Prospect of defense cuts looms over Pa.
Steve Callahan, Director of Business Development for Lockheed Martin, addresses the crowd Monday at the National Association of Counties Annual Conference at the David L. Lawrence Convention Center.
Flight instructor Tony Stutts, left, gives U.S. Rep. Mark Critz, D-Johnstown, a lesson in an F-35 flight simulator Monday at the National Association of Counties annual conference at the David L. Lawrence Convention Center.
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At the David L. Lawrence Convention Center, Downtown, things were looking rosy from the cockpit of Lockheed Martin's simulated F-35 fighter jet.
"This isn't a jobs program, but it means a heck of a lot of jobs," said Steve Callaghan, director of Lockheed's F-35 program, at the National Association of Counties convention Monday. He stood in front of an elaborate flight simulation erected for the convention, which included authentic controls and an eight-screen display.
U.S. Rep. Mark Critz, D-Johnstown -- whose district hosts a Lockheed facility -- stepped into the simulator's pilot's seat after making remarks praising job creation stemming from the development and manufacture of the high-tech jet.
But even as the security and defense technology giant emphasized the more than 900 jobs that its program has brought to Pennsylvania, a much larger jobs number was looming over the state's defense industry.
A new study scheduled for release today by the Arlington, Va.-based Aerospace Industries Association predicts that more than 78,000 Pennsylvanian jobs will be lost if so-called federal "budget sequestration" goes into effect in 2013. Half of those potential losses are in the defense industry, which includes private firms like Lockheed Martin.
The job losses detailed in the study, said Aerospace Industries Association vice president Chip Sheller, would be "immediate." In addition to the 40,000 jobs at risk in the Pennsylvania defense industry, an additional 38,000 would come from federal, healthcare, education and other sectors.
"There is no question that sequestration is going to dramatically increase unemployment in the Pittsburgh area," Mr. Sheller said.
If they come, the cuts would be a result of Congress' failure to reach an agreement on parts of President Barack Obama's 2011 Budget Control Act, which in August appointed a Joint Select Committee of the House and Senate to find $1.2 trillion in cuts in addition to $900 billion already designated by the act.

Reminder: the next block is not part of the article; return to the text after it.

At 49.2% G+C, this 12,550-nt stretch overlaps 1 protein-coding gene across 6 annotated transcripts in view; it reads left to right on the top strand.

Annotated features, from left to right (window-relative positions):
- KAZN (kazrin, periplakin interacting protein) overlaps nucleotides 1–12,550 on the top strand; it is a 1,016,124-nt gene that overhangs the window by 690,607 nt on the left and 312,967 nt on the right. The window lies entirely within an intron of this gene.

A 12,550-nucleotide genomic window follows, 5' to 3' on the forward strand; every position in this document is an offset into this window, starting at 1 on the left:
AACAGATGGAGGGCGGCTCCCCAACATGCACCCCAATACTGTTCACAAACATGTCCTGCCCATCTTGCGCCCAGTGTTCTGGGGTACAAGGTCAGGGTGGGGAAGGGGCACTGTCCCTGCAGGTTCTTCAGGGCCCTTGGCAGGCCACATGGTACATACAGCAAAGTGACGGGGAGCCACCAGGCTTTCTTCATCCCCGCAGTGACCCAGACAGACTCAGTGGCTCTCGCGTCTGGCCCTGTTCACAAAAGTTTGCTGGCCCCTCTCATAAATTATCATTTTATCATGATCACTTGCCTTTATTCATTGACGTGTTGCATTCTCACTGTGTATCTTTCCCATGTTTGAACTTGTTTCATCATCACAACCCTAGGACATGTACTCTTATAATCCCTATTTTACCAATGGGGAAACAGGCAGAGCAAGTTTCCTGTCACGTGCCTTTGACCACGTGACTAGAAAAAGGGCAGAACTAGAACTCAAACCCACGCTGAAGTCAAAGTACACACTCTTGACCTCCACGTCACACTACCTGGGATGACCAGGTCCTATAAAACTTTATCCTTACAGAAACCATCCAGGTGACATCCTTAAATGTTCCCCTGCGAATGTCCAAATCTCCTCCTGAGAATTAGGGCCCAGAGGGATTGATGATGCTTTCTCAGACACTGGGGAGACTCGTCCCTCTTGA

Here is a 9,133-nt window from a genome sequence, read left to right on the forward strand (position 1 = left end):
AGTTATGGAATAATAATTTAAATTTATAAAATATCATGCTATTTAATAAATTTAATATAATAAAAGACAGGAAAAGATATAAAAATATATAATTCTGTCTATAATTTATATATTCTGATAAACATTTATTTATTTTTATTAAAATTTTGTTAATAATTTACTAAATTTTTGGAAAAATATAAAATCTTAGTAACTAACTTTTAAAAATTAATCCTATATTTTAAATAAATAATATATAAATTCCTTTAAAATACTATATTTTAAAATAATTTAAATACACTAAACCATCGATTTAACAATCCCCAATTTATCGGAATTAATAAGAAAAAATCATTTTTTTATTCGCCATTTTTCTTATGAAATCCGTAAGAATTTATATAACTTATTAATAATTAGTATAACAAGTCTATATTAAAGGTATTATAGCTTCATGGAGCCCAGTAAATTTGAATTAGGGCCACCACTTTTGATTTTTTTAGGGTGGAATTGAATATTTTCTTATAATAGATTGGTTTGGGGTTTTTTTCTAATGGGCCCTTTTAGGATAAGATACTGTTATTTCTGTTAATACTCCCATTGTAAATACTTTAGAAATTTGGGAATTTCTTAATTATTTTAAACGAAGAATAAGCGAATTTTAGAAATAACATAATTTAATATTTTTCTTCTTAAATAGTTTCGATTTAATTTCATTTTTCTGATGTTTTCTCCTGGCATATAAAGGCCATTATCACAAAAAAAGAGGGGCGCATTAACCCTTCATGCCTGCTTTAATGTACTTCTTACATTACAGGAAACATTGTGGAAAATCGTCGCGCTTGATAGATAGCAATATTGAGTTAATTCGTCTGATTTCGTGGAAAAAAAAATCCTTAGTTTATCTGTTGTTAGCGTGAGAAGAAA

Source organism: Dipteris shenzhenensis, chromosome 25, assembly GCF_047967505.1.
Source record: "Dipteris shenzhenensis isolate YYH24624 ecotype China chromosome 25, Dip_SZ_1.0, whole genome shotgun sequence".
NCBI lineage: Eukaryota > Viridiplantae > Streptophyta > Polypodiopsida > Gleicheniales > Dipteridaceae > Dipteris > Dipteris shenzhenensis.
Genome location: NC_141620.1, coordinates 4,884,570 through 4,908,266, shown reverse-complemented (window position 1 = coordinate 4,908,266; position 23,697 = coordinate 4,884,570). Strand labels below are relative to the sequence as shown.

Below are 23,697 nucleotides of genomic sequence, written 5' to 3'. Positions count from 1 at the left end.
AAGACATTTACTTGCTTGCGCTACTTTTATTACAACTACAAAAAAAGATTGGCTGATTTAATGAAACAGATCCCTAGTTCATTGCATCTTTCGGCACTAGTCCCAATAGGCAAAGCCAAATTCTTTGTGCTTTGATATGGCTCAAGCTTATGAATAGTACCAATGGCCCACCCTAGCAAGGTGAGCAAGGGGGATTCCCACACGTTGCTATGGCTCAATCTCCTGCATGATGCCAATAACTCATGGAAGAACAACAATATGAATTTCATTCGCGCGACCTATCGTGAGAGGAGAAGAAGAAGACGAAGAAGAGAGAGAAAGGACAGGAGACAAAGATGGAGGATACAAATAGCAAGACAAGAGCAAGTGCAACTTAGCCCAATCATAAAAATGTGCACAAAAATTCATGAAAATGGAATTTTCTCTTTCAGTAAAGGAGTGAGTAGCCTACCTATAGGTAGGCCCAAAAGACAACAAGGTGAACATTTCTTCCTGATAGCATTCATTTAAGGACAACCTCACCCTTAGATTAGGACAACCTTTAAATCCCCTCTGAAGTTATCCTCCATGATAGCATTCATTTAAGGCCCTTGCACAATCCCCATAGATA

Because the bipartisan "Supercommittee" failed to agree on where the $1.2 trillion would come from, the "budget sequestration" measure will automatically make those cuts from all non-excluded programs effective Jan. 1, 2013.
Cuts to the Department of Defense will make up about half of the sequestration total, slashing $492 billion on top of spending caps already outlined in act.
In October, the Aerospace Industries Association predicted 1 million job losses from those cuts. The new study is the first to look at the potential job loss from sequestration alone, both defense and non-defense related.
Sequestration, said Mr. Sheller, "is going to wipe out jobs in nearly every sector of the economy. ... It is not [only] a defense industry problem."
Though the total number of losses predicted nationwide by the Aerospace Industries Association study will not be released until a news conference later this morning, Mr. Sheller said the figure will include the jobs of 600,000 federal workers, 400,000 manufacturing workers, and 50,000 workers in the health and education sectors.
Still, the defense industry will be the hardest hit by the cuts. Defense Secretary Leon Panetta was among those to speak out against sequestration in June, calling it a potential "disaster" for the industry.
There is still hope in the industry that Congress will act to stop sequestration. It would require legislators to act on a different deficit-reduction package. The president has repeatedly encouraged compromise on Congress' part, saying that the matter is out of the White House's hands.
The Aerospace Industries Association and its 360 member companies have hosted rallies at defense-industry companies nationwide, including a November rally at BAE Systems in York, Pa.
Lockheed Martin CEO Robert Stevens spoke out against sequestration in June, saying that it would mean a 10 percent reduction in government spending with the defense contractor.
The potential effects of sequestration on the company's F-35 program, for which some components are assembled at the Lockheed Martin AeroParts location in Johnstown, would likely be significant, since the program's high costs have been the subject of controversy.
In April, the program's escalating costs, totalling more than $400 billion, were the subject of congressional debate, and the Obama administration has proposed delaying the purchase of 179 jets to save $15 billion.
At the convention center Monday, Mr. Callaghan stressed the importance of a "predictable, stable" ramp-up to the F-35 program, which he said could dramatically increase the 133,000 jobs the F-35 already provides nationwide. He acknowledged, however, that only the Department of Defense can provide that stability.
"Sequestration is not the right way to go," said Mr. Callaghan. "We need to make sure that the folks making these decisions fully understand the ramifications of what they're doing."
First Published July 17, 2012 12:00 am